Growing onions in containers can be a rewarding and easy growing experience. This blog post will cover all the ins and outs of growing onions in containers, including sunlight requirements, soil requirements, how long it takes to grow an onion harvest from pots, and the best onion types that thrive in small spaces.
I’ve grown onions in tiny containers on my windowsill with much glee. It’s so much fun to try your hand at container gardening, and you never know what you’re going to be able to grow!
Can you grow healthy onions in pots?
You bet you can!
Onions are one of the most versatile vegetables to grow in containers. They can be grown indoors and outdoors; they require little growing space because their roots don’t spread too far for nutrients. They produce well with less attention than other plants, and you’ll likely get a better yield per square foot when growing them in pots instead of growing them in the ground.
People are often surprised at how well vegetables like carrots, pumpkins, potatoes, greens, herbs, etc., grow well in containers, but they do! You can create a full robust garden without having access to land. You can even grow small fruit bushes like blueberries and raspberries in containers too. So don’t let space limit your ability to grow your own food.
What are some advantages of growing onions in pots?
There are many advantages to growing onions in containers:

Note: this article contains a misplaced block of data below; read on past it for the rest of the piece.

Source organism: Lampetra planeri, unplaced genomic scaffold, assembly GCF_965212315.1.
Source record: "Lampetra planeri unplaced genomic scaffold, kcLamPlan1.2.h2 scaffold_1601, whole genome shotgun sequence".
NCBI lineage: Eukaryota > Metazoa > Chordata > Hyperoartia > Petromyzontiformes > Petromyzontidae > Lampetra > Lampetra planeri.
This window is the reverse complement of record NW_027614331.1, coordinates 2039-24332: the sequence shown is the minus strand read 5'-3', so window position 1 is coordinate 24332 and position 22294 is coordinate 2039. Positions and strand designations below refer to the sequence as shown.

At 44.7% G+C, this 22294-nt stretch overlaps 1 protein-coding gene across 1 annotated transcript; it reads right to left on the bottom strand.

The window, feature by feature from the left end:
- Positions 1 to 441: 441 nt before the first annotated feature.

- You can control how much sunlight the onions get. If they’re growing in a container and you don’t want them to grow as quickly, place the pot in an area with shade to slow down the process.
- Harvesting from containers could not be easier. There is no need to dig around in a muddy garden, get dirty, pull out the tools, or move around the soil. Your onions will pluck easily out of your containers, making harvesting quick and clean.
- The abilty to grow onions in containers means it’s a viable option for even those with limited land or space.
What are some disadvantages of growing onions in pots?
- One disadvantage is that growing onions in containers might not produce large onions because they don’t have enough space to grow.
- Keep an eye out on watering the containers – if you don’t water them enough, they can get too hot and become susceptible to mold.
- Containers can also dry out very quickly in the summer heat, which will stress your onion plants. Stressed plants are more susceptible to pests and diseases.
How to plant onions in the container garden
Start onion seeds indoors at least 8 weeks before planting. Or buy onion starts from the nursery.
Plant them one inch deep and at least two inches apart in a container with drainage holes in the bottom.
Add soil around roots as they grow. When onion tops are about six inches high, add the more growing mix to cover growing tips of onions slightly above ground level if needed.
What size pot do I need for my onion plants?
Container size is important for growing onions. A pot with a depth of at least six inches and width in proportion to the height will work well. The onion tops should not touch each other when growing but be separated by two inches or more.